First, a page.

The hype around DeepMind’s new AI model actually misses the great


“Nature is trying to tell us something here, it doesn’t really work, but the field believes so much in its own press clippings that it can’t see it,” he adds.

Even Jackie Kay and Scott Reed, de Freitas’ DeepMind colleagues who worked with him at Gato, were more cautious when I asked them directly about their claims. When asked if Gato was heading towards YGZ, they were undeterred. “I actually don’t think it’s really possible to make predictions with this kind of thing. I’m trying to avoid it. It’s like predicting the stock market,” Kay said.

Reed said the question was difficult. “I think most machine learning people will diligently avoid answering. It’s hard to predict, but you know, I hope we get there one day.”

In a way, DeepMind’s labeling of Gato as a “generalist” may have made him a victim of the artificial intelligence industry’s excessive around AI. Today’s AI systems are called “narrow” AI, meaning they can only perform a specific, limited set of tasks, such as text rendering.

Some technologists, including Deepmind, think that one day humans will develop “broader” AI systems that can function as well as or even better than humans. Some call it artificial “general” intelligence. Others Say it’s like “believing in magic”. Several top researchers, such as Meta’s chief AI scientist Yann LeCun question even if it is possible.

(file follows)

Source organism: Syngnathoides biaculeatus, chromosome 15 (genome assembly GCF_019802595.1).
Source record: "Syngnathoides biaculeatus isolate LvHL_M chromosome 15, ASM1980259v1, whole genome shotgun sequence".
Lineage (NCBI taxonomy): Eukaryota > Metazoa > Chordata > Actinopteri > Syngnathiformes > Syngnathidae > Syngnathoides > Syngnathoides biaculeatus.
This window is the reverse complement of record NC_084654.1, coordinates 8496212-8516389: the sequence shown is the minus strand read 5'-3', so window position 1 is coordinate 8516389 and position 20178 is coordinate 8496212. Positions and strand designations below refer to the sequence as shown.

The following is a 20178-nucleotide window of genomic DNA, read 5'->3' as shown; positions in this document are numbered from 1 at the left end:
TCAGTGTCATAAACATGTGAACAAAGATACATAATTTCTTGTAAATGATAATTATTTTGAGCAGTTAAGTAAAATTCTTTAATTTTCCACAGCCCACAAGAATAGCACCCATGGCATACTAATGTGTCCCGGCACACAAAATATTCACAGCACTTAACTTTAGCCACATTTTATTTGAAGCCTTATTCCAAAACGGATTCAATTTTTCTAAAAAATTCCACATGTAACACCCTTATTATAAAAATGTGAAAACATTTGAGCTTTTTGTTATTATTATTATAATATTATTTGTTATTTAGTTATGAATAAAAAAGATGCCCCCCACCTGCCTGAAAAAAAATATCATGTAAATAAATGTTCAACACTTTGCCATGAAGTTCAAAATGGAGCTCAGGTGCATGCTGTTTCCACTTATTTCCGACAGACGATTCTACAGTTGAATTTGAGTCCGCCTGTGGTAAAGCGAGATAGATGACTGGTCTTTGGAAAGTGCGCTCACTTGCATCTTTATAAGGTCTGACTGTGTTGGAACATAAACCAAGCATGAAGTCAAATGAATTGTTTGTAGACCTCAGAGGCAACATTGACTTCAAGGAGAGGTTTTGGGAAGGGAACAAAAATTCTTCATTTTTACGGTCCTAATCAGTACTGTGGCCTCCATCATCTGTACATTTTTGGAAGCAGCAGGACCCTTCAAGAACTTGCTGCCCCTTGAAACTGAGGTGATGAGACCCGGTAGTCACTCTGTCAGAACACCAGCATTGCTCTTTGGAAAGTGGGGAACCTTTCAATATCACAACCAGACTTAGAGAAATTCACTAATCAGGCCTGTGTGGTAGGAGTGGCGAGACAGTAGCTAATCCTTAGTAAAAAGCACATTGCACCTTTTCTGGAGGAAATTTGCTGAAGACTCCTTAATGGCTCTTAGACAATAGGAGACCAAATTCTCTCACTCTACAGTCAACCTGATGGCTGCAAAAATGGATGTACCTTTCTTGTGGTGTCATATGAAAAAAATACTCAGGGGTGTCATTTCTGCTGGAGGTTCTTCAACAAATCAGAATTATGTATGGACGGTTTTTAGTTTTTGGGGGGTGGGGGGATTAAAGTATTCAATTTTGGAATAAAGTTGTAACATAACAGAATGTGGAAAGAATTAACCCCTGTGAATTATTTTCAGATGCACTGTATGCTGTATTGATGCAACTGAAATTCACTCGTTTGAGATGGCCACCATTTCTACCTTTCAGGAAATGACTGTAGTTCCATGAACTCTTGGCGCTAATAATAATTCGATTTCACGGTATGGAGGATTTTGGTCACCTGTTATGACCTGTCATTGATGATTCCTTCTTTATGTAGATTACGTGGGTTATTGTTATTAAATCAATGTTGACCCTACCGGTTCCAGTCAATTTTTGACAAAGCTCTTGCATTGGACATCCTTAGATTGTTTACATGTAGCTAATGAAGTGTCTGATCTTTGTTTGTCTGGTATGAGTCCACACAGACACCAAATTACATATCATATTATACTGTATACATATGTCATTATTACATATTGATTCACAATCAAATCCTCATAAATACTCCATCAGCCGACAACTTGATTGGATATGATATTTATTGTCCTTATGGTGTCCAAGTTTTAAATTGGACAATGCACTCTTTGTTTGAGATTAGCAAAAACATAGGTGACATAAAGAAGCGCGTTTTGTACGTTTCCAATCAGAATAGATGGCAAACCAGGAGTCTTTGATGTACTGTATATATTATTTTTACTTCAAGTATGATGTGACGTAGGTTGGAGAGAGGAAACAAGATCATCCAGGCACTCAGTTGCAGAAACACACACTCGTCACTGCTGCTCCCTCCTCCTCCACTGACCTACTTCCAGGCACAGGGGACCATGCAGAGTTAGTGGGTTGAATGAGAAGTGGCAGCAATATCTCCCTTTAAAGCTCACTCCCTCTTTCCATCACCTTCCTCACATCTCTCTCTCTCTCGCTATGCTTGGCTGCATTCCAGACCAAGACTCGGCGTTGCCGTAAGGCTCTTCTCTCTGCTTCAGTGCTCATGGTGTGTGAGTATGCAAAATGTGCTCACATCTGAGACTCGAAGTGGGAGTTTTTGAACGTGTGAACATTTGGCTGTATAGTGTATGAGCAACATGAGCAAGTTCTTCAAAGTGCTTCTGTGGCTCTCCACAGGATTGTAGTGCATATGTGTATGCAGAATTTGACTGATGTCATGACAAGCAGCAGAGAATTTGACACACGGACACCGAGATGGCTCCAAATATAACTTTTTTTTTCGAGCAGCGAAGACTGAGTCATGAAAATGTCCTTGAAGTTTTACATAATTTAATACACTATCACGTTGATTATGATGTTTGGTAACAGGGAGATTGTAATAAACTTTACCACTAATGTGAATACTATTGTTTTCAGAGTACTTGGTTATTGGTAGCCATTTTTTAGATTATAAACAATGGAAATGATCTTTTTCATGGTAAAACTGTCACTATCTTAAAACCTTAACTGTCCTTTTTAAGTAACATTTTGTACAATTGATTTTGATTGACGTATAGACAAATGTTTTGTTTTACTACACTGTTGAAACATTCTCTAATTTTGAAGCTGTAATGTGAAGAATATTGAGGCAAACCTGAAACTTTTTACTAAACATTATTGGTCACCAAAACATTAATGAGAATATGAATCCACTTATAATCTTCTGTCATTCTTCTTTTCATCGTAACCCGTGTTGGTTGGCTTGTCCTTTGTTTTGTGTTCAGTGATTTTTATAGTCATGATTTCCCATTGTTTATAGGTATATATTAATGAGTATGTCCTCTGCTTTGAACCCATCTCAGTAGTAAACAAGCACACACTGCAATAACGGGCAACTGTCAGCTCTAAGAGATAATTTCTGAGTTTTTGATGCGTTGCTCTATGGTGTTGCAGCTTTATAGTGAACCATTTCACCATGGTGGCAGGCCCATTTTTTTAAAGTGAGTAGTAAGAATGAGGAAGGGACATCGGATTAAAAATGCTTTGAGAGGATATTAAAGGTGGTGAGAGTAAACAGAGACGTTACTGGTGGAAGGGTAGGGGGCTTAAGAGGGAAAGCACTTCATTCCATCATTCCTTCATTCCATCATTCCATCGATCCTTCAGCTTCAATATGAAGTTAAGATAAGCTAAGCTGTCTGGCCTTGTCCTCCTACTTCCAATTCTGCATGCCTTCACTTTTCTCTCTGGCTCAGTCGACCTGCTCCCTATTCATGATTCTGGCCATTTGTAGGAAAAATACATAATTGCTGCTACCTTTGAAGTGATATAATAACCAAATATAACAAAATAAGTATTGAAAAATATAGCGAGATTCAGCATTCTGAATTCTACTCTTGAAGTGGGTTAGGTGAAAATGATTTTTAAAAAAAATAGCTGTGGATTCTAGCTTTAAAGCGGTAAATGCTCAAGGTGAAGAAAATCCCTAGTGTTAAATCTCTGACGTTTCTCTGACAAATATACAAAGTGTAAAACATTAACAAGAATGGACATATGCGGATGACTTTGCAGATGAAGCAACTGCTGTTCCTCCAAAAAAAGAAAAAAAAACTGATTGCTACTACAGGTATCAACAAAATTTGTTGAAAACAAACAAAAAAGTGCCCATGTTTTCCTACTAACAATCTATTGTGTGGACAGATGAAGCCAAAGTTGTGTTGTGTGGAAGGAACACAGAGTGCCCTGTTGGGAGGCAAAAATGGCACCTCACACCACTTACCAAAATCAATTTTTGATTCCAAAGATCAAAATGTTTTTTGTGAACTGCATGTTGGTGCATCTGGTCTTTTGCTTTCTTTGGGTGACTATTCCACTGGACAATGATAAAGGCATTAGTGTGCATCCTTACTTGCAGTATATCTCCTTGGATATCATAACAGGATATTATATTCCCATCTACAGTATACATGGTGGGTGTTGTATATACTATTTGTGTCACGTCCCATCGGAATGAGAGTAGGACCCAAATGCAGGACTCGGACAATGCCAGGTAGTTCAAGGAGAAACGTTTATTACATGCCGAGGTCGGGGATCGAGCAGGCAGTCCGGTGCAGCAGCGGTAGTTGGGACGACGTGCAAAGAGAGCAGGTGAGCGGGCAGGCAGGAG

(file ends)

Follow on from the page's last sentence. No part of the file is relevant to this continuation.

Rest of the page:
Gato is a “generalist” in the sense that he can do many different things at once. But Andreas of MIT says it’s a different world from a “general” AI that can meaningfully adapt to new tasks different from the one the was trained on. “We are still quite far from being able to do that.”

Growing models will also not solve the problem that models do not have “lifelong learning”, meaning that once they can be taught something and use all the consequences to inform all the other decisions they will make. do it, he says.

Artificial intelligence/robot researcher and Emmanuel Kahembwe, part of the Black in AI organization co-founded by Timnit Gebru, argues that the hype around tools like Gato is detrimental to the overall development of AI. “There are a lot of interesting topics that are set aside, that are underfunded, that deserve more attention, but that’s not what most big tech companies and researchers at such tech companies are interested in,” he says.

Vilas Dhar, president of the Patrick J. McGovern Foundation, a charity that funds AI projects “for good,” says tech companies should take a step back and take an inventory of why they’re building what they’re building.

“YGZ appeals to something human, the idea that we can become more than we are by making tools that push us to greatness,” he says. “And that’s really nice, except it’s a way to distract us from the fact that we have real problems that we’re facing today that we have to try to solve using artificial intelligence.”



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